An article in the British Journal of Midwifery in 2004 suggested different ways that midwives could reduce re-traumatization of women they work with that have been abused in the past. One suggestion was to reduce the power differential: don’t be brusque or commanding when asking a woman to take off her clothes. Ask, don’t demand. TSA workers could make use of this idea by being careful with their tone, and waiting for a response before going forward with the search. This I’m sure would not be popular for rushed airport workers, but shouldn’t the potential for re-traumatization at least warrant a discussion?

Another option the article suggests is to “ensure absolute privacy”. The story of the flight attendant seemed to indicate she was required to display her breast prosthesis in front of anyone who could see it. Couldn’t better measures, such as screens, be utilized in order to make a traveler feel less victimized?

My area of expertise is not national security. I don’t have the authority to say these methods are not justified, perhaps they are and perhaps they aren’t. But shouldn’t it be necessary that those who are innocent not be subjected to further trauma? Sexual abuse victims need to feel safe, and like they have some measure of dignity and control. I am begging you, TSA, in a nation where every two minutes a person is sexually assaulted, protect victims from being re-exploited. Get a qualified psychologist or counselor on staff and implement thoughtful standards of care. Even for those who have not been abused, such measures would show a little respect for those of us that, after all, you are trying to protect.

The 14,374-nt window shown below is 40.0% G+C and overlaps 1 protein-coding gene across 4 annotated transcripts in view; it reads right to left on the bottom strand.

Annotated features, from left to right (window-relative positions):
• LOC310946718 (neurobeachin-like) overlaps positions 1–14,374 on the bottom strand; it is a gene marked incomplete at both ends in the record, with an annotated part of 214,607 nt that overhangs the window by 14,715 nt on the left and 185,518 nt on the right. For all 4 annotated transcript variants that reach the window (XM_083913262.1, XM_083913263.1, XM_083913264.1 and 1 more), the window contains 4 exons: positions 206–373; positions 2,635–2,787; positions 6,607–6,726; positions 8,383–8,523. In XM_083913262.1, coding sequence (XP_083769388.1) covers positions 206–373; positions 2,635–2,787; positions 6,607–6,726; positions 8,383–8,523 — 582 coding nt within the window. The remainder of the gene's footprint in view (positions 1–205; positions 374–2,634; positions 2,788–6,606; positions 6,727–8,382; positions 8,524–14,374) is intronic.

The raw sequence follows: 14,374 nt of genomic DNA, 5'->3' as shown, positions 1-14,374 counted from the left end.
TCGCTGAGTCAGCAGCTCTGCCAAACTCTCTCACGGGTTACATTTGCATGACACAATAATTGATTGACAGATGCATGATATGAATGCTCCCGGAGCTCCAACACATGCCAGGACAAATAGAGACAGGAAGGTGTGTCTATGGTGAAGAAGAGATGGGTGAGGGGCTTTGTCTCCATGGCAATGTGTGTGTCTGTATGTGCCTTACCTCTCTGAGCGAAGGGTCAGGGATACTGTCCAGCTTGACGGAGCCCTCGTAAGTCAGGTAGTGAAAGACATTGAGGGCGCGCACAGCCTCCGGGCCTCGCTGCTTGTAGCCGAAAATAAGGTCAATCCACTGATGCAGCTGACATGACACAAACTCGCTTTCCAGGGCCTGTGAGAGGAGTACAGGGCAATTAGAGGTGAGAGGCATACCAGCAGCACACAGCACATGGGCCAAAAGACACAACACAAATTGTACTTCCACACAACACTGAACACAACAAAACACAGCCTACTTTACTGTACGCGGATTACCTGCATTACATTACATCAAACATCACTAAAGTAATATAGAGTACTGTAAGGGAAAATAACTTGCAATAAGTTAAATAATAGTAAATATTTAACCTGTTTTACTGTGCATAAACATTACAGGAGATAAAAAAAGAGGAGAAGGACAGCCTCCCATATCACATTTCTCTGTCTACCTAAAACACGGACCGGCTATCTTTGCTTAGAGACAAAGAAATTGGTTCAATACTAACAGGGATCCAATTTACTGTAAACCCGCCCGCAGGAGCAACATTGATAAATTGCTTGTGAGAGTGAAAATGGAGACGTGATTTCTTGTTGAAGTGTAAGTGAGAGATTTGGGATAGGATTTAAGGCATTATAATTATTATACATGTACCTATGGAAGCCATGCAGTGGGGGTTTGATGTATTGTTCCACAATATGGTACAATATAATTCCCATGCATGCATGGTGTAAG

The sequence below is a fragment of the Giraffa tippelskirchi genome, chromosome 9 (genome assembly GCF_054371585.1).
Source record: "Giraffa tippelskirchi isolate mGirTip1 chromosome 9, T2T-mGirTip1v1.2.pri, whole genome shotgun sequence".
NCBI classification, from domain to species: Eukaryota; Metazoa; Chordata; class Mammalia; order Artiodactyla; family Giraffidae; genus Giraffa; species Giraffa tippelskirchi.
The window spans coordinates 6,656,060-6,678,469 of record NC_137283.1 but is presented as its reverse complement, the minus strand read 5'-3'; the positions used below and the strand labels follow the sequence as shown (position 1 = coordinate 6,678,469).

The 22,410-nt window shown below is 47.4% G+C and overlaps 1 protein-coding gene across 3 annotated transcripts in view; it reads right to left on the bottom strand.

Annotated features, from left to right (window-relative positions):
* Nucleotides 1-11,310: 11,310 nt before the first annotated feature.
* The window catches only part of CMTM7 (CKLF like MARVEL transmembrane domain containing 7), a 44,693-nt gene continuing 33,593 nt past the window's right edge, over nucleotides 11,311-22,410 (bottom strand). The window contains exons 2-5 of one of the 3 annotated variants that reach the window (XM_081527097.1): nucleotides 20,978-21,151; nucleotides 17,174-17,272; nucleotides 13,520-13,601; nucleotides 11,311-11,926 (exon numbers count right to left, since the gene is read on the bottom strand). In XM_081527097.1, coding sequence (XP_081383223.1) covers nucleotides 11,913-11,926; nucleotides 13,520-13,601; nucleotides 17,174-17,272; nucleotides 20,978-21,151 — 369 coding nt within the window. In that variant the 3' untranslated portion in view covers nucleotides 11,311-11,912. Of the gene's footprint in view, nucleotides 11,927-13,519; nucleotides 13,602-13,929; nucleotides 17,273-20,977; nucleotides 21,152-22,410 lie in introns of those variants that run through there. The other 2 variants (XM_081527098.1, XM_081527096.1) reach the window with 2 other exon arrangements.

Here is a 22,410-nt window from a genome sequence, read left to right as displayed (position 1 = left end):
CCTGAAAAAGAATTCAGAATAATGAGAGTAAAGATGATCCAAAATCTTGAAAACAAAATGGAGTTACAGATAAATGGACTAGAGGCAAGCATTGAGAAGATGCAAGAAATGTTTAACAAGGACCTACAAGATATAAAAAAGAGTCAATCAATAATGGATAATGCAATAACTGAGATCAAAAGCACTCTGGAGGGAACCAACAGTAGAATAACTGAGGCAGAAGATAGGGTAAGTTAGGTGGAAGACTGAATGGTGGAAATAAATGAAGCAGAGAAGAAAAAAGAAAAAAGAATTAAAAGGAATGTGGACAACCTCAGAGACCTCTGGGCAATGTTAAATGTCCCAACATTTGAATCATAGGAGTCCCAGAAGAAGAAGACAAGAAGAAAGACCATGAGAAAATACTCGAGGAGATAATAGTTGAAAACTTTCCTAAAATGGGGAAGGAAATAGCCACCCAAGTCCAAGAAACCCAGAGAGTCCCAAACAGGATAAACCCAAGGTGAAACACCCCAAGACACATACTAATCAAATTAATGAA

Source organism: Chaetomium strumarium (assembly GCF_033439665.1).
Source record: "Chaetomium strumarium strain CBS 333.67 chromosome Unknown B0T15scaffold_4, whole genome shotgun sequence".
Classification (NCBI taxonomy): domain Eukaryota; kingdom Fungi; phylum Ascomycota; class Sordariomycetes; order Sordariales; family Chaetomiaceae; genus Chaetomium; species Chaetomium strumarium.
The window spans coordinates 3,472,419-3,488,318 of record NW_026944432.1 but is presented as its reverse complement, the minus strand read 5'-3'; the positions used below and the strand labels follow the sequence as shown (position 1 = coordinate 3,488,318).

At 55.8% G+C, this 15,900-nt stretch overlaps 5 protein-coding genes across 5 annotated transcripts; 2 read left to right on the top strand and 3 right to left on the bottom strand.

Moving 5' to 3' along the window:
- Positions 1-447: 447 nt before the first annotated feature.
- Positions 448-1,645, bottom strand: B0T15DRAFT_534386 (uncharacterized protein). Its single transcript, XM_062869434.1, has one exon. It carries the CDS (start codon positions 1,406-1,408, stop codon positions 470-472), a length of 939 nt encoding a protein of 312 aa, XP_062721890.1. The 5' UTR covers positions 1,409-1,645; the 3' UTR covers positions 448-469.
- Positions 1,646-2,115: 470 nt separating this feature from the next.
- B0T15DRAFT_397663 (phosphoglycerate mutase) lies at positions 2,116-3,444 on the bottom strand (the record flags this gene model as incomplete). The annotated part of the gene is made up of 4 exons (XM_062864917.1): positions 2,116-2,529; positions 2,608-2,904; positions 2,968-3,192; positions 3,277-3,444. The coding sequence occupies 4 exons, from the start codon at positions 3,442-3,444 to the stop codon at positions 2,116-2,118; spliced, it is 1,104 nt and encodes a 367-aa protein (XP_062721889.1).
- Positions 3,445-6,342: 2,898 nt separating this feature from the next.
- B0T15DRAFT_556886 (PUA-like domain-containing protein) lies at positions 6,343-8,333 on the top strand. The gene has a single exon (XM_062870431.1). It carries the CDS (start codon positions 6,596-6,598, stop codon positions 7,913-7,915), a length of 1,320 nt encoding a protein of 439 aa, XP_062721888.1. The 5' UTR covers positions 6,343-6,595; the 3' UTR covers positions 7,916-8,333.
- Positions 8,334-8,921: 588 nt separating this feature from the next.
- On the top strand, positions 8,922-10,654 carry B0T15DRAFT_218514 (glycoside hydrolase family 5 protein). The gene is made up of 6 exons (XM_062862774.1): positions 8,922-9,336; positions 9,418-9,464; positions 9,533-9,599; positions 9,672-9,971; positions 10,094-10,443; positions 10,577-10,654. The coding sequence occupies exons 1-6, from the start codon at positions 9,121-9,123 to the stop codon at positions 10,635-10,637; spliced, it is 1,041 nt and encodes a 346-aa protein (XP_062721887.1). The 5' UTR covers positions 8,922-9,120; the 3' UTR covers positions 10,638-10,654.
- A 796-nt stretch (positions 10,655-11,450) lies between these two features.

Barlow, J. , & Birch, L. (2004). Midwifery practice and sexual abuse. British Journal of Midwifery, 12(2), 72-75.

Stephanie Ann Adams is a counselor who believes in the ability of the mind to understand and change behaviors, and in each person’s power to create the life they want. Her blog can be found at

Contact Name

Contact Title

Contact Email

Contact Phone

Related Info


  1. RadEditor - HTML WYSIWYG Editor. MS Word-like content editing experience thanks to a rich set of formatting tools, dropdowns, dialogs, system modules and built-in spell-check.
    RadEditor's components - toolbar, content area, modes and modules
    Toolbar's wrapper 
    Content area wrapper
    RadEditor's bottom area: Design, Html and Preview modes, Statistics module and resize handle.
    It contains RadEditor's Modes/views (HTML, Design and Preview), Statistics and Resizer
    Editor Mode buttonsStatistics moduleEditor resizer
    RadEditor's Modules - special tools used to provide extra information such as Tag Inspector, Real Time HTML Viewer, Tag Properties and other.
Join Now

  • Learn more about your specialty—join a division
  • Maximize your Professional Development
  • Stay ahead of the educational learning curve
  • Advocate for the counseling care of tomorrow
  • Expand your networking connections
  • More Member Benefits